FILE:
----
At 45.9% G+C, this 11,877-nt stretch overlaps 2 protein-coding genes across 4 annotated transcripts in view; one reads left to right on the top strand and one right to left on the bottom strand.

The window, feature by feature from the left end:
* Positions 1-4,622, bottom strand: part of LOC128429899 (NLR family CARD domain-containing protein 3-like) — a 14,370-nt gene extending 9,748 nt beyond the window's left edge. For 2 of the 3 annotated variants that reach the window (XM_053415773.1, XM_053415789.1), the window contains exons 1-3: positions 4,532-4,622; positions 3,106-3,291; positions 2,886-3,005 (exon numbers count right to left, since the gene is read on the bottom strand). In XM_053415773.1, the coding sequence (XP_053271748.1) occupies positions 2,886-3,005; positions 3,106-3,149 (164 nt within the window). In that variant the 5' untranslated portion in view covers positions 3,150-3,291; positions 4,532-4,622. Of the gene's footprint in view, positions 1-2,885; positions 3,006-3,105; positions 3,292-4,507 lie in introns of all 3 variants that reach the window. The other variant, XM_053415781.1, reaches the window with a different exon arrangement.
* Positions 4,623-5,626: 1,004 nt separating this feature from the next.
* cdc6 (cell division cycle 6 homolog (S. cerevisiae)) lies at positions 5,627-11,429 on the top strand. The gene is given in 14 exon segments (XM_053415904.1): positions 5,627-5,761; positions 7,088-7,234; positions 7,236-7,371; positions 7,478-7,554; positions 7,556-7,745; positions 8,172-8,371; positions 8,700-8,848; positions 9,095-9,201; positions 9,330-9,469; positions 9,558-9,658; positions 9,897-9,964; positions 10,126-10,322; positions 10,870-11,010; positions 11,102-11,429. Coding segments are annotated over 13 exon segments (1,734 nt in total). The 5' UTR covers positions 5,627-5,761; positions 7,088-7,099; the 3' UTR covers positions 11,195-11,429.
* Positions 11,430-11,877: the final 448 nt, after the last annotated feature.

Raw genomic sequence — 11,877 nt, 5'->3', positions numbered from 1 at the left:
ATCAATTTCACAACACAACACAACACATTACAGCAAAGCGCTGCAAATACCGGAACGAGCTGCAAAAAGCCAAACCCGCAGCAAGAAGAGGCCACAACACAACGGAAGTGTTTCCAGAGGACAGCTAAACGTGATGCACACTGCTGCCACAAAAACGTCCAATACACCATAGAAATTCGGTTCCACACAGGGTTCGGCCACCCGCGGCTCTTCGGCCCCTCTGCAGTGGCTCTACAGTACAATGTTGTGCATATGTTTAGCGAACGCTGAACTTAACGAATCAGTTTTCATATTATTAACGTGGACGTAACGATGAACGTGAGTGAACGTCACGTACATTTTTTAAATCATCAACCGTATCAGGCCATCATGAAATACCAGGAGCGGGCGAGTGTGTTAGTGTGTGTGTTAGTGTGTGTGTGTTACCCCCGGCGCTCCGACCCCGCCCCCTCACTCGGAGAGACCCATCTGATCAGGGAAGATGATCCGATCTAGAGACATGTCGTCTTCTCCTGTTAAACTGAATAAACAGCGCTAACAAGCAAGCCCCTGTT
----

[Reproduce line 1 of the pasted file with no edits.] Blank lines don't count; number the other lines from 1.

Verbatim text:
At 45.9% G+C, this 11,877-nt stretch overlaps 2 protein-coding genes across 4 annotated transcripts in view; one reads left to right on the top strand and one right to left on the bottom strand.